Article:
The Transylvania Times -

A Difficult, Uncertain Road


November 16, 2017

The facts are fairly straightforward. Illicit drugs are easy to procure and prescription drugs are even easier. The opiate crisis is nationwide with its devastating effects being felt in urban, suburban and rural areas. The number of Americans who die from drug abuse now exceeds those killed in car accidents and is projected to only increase.

So what is the solution?

We have tried mass incarceration, but that is not the answer. We have been incarcerating far more people than other industrialized countries, yet our drug addiction and crime situations are worse. However, there is a role for incarceration. Those who manufacture drugs and sell them purely to make a profit, to knowingly enrich themselves at the expense of other people’s health, are criminals and they need to pay a severe penalty for their actions. This includes those who sell illegal drugs and those who sell or distribute prescription medications to the wrong people.

But there are also many addicts who commit crimes just to feed their habit and to incarcerate them does not break their habit. Imprisonment without treatment just makes them better criminals.

Treatment programs seem to be a viable option, but many of them are not successful long term. Abstinence is the best goal, but only about 15 percent of addicts reach abstinence. Those are not every encouraging statistics.

Medically assisted recovery allows people to resume something of a normal life, to have and keep a job and maintain relationships. But the drugs used in this form of recovery still damage the central nervous system and the longer they are used, the more damage that is done.

Counseling and community support are crucial to recovery. The addiction can be as much mental as it is physical. As Dr. Dale Nash said at a recent meeting, the drug itself has become the addict’s “best friend,” and leaving that “best friend” forever is psychologically daunting. Counseling is necessary to make that transition from viewing the drug as a “best friend” to a destructive enemy.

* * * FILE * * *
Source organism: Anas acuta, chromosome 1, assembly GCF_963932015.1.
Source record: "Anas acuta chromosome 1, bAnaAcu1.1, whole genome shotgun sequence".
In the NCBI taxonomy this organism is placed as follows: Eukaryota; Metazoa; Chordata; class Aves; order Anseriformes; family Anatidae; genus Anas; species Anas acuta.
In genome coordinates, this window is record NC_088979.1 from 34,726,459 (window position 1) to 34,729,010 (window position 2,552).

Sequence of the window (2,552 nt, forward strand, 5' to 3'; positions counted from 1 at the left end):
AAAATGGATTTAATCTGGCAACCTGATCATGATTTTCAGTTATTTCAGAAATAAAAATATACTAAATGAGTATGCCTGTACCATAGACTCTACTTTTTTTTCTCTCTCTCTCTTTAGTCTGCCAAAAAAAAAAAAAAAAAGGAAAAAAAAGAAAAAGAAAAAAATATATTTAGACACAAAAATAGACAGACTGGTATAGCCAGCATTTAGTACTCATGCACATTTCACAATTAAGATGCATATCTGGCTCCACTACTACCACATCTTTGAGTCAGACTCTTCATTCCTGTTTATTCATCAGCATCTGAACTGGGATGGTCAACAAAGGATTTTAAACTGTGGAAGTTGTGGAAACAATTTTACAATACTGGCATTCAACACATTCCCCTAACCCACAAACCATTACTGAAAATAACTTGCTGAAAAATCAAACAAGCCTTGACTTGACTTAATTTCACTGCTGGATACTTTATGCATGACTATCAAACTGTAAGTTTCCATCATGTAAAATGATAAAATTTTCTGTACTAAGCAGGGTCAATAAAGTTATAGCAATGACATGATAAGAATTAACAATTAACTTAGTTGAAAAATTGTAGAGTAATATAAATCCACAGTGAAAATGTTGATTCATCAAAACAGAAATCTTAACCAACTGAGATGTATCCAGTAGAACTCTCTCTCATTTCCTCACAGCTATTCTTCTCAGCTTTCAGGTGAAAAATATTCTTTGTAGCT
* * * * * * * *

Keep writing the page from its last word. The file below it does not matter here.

Drug abuse is the result of people feeling pain, be it physical, mental or emotional. The causes of pain are numerous; there are thousands of reasons people suffer from physical pain. But even with those events there can be psychological scars when one vividly recalls those events (PTSD) or questions why he or she is naturally less fortunate than others. And there are people facing mental and emotional trauma, which often is triggered by sexual or domestic abuse or some other incident that makes a person feel less than human. Counseling is required to help addicts understand themselves and the cause of that pain. If they can learn to deal with the cause of that pain without medication, then the latter becomes superfluous.

Community support is essential. It may be trite but the lyrics “we all need somebody to lean on” is a universal truth. No one can go it alone for an extended period of time, particularly people who have multiple problems. We all need some affirmation. Community support is particularly crucial to those who have been incarcerated and then freed. If there is no community support – no work, no housing, no food, no relations with people who are not drug users ­– then they will revert to the same environment in which they became an addict.

Community support is an ambiguous concept. Without well-defined structures in place, it is difficult for a recovering addict to know where to go to receive the myriad forms of assistance he or she may need. There is no ombudsman for community support.

As with any problem, prevention is the best answer. Statistics show that if people can refrain from consuming any addictive product before their mid-20s, the chances of them becoming addicted later in life drop significantly.

But prevention is easier said than done. Our culture is awash in drugs. Their usage is promoted on TV and the movies. Pills are offered for every ailment. One need only look at the increasing use of Ritalin in America’s schools as example of early legal drug use.

The drug epidemic in America must be addressed. We need to realize what we’ve tried in the past has not worked. We need to try new ways to treat those addicted and to seek other solutions for our problems besides drugs. But we also need to realize this epidemic is a multi-faceted monster and the road to resolution will be difficult and uncertain.


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